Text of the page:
3. Now, I place 7 equal charges $q$ at the vertices of a heptagon (edge length, $l$) and place the same test charge $Q$ at the center of the heptagon. What is the net force on that test charge?
  4. I remove one of the charges – leaving 6 equal charges at the vertices of the heptagon. What is the net force on the test charge now? Explain your reasoning carefully.
  5. How is the reasoning for questions 2 and 4 similar?

4. Superposition and continuous charge distributions

Superposition is a very powerful tool that can help quantitatively describe the electric field produced by any arbitrary static distribution of charges. For some problems, it is either incredibly time-consuming to apply superposition analytically to the problem or the problem may not have an analytical solution (i.e., the integral can be constructed but not solved in closed form). In this problem, you will extend your knowledge of superposition to include how we might numerically determine the electric field due to a well-known charge distribution (a rod with a constant linear charge density). By choosing something familiar like a rod of charge, we hope for you to build intuition about the numerical method we are using.

The magnitude of the electric field at a distance $r$ from the midpoint of a uniformly charged rod of length $L$ along an axis perpendicular to the rod is given by:

  1. Suppose you have a vertically oriented rod of total charge $Q=+1\ \mu$C, centered at the origin with a length of 1 m. Determine the electric field at the location $\langle 0.1 , 0 , 0 \rangle$ m? Is your answer a vector? Because it should be.

  2. To numerically compute the electric field at a point in space due to a uniformly charged rod, you must break the rod into small pieces and treat each piece as a point charge. Then, calculate the electric field due to each piece and use superposition to get the net electric field at the given point in space. Break each half of the rod described above into 2 pieces for a total of 4 pieces. Calculate the net electric field at the same location $\langle 0.1 , 0 , 0 \rangle$ m by treating each piece as a point charge. How does this compare with the analytic result in part 1? What is your percent error? What can you do to make the numeric result in this exercise more accurate?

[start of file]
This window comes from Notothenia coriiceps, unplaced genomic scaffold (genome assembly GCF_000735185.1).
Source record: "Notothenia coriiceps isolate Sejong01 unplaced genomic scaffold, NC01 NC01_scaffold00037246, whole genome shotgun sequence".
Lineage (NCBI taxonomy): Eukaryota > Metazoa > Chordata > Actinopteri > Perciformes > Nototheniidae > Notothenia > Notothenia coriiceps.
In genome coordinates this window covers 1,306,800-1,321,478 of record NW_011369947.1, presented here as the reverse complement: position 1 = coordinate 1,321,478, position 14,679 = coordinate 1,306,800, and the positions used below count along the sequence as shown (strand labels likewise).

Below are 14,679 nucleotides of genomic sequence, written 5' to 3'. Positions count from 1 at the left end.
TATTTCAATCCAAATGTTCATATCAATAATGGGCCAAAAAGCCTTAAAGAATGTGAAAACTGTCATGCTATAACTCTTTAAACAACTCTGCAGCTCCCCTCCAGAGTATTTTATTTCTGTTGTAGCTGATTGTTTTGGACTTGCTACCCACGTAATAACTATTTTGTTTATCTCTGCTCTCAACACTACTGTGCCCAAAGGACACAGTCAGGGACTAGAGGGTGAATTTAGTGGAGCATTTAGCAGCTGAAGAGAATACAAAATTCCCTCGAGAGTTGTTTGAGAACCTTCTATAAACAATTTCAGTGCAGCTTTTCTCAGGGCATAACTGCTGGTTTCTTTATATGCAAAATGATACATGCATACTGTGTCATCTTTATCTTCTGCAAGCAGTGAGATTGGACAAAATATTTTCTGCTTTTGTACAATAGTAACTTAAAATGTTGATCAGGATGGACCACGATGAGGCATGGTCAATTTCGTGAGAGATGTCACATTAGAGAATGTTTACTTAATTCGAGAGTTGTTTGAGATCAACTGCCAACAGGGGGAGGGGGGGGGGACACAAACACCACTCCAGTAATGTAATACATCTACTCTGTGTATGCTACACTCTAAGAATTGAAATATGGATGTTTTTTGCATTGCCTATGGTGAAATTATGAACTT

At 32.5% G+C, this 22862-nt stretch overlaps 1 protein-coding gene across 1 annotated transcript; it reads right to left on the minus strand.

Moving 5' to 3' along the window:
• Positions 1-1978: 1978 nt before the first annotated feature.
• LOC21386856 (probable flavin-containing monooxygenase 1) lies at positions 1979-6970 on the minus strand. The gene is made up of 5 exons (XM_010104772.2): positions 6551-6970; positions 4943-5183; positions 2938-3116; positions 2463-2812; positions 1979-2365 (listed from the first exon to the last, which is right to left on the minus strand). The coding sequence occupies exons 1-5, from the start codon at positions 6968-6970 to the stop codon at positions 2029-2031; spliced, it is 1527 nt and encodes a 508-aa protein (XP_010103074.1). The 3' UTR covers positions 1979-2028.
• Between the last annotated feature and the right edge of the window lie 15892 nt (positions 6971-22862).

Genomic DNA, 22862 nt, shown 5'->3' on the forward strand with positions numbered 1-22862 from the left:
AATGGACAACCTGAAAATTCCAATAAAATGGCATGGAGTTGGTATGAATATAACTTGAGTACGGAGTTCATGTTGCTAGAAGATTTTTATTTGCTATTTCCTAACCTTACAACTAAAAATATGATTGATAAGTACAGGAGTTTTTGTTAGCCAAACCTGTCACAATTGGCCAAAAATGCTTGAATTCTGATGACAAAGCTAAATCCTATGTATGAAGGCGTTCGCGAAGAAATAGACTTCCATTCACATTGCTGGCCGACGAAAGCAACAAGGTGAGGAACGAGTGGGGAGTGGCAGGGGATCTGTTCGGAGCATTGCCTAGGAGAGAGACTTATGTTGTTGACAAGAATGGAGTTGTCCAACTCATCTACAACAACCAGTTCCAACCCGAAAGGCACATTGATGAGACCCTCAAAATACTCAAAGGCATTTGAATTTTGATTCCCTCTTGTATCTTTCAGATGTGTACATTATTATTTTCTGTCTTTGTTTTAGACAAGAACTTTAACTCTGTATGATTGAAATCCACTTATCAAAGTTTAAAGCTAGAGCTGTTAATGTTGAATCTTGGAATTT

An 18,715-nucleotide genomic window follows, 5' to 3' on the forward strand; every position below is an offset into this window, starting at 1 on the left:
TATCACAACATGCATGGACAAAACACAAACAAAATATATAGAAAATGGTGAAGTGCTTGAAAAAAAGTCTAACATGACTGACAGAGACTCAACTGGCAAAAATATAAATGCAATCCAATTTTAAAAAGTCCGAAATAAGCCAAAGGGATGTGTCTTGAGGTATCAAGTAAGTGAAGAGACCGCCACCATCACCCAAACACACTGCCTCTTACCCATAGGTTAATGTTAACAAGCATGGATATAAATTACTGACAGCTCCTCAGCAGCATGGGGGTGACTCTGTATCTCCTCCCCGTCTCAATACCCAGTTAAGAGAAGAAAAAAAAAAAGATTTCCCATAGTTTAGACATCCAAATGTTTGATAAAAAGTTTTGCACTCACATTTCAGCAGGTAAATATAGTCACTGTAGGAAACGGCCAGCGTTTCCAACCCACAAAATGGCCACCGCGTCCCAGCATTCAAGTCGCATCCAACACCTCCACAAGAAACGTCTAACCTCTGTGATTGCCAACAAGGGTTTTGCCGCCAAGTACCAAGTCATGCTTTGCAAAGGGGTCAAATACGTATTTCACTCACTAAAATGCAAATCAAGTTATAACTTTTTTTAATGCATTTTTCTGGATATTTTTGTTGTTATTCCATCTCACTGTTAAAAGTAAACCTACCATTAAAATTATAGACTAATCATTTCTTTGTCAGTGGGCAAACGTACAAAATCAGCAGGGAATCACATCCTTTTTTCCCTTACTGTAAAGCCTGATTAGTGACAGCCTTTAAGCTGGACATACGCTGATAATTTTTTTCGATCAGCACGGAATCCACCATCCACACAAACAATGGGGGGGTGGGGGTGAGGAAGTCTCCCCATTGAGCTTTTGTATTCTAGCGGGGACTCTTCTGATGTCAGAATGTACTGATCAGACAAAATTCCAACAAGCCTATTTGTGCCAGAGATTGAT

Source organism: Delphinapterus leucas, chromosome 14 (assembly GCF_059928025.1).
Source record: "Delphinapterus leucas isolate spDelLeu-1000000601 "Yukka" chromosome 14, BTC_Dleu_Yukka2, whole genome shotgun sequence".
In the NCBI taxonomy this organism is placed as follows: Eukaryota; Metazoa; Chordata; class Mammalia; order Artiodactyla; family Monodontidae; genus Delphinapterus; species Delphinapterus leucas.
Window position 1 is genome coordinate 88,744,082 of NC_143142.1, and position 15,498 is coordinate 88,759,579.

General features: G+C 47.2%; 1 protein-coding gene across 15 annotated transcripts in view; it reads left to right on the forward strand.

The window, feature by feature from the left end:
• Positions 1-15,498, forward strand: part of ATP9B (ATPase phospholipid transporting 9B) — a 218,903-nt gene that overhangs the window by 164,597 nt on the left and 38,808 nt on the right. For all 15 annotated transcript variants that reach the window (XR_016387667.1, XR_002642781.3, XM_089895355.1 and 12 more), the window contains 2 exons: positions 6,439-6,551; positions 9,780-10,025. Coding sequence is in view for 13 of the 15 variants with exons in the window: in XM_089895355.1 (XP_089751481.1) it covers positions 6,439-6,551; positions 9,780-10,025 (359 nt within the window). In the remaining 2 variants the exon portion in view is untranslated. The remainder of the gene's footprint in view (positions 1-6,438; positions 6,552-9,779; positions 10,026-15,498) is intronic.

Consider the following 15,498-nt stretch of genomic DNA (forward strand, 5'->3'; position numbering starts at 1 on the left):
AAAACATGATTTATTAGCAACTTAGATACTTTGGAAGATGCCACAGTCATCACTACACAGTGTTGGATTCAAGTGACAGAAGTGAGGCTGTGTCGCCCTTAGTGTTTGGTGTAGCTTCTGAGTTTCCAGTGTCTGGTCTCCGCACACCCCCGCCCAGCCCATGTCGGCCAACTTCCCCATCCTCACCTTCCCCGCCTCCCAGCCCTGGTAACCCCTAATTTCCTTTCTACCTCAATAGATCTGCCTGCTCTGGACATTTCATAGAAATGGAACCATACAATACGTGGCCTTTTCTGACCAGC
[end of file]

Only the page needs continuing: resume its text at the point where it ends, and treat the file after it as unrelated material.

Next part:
3. Note what a pain it would be if you broke the rod into 100 pieces and had to calculate electric field by hand! That’s why you prefer to solve it analytically. However, not all charge distributions are easily solved analytically. Furthermore what if the point $P$ was not along an axis of symmetry? That’s why we write computer programs to do the numeric calculation. We created a Jupyter notebook that walks you through how to perform this numerical integral, you can download it here (or view it here). For this part, you are trying to reproduce the value obtained in the previous part, but doing so numerically.

  4. Your answer in the previous part does not match the analytic result in from the very first part because the approximation of each piece of the rod being a point charge at the center of the piece is not accurate for large pieces. To use smaller piece sizes, we must break the rod into a larger number of pieces, $N$. Increase $N$ and run your simulation again. What value of $N$ is sufficient to give a result that agrees within 1% of the analytic result from the first exercise? What about 0.1%? What about 0.0001% - “five sigma” agreement? What does this tell you about making very accurate simulations?

  5. BONUS – You should now have a simulation that will solve for the electric field at any specified location, all you need to do is change the observation location. For this bonus problem, worth up to one part of one problem, alter the code (or write another code) to find the electric field in a circle of a given radius around the line charge.

5. Disk of charge - Checking new results against your intuition

In this class, you will often produce new formulae that describe some situation for which you might not have developed intuition yet. So, one question you should always be asking yourself is: How do I believe the physics/math that I’ve just done?! In this problem, you will develop some techniques for checking your results against the intuition that you already hold.

Consider a thin disk of radius $R$ with a uniform charge density, $-\sigma$.

Disk of Charge

  1. Find the electric field at point P, which is a distance $z$ above the center of the disk, by integrating across the surface of the disk. Yes, we know that this field is well-known, but the practice of setting up and doing these kinds of integrals is important. The functional form of your solution is a bit complicated and it might be tough to see how if its correct - you can certainly look up the answer to check it, but you won’t always be able to do that in this class (and in life)!
  2. If you were very far from this disk, what would you expect the field to look like? Use your intuition from PHY 184. Explicitly check the limiting form of your solution at very large $z$ (i.e., when $z » R$). By “limiting form”, we mean “how it behaves as a function of distance”. So, don’t just say “it goes to zero” (if that’s what you think happens). Tell us how, functionally it vanishes (like $1/z$? like $e^{-z}$? Something else?).
  3. If you were very close to the disk, what would expect the field too look like? Again, use your intuition from PHY 184. Explicitly check the limiting form of your solution at very small $z$ (i.e., when $z « R$).
  4. Sketch a qualitatively correct graph of the component of the electric field in the $z$-direction along the center line. Be sure to include both the positive and negative $z$-axis in your graph. Your answers to parts 2 and 3 might help you here.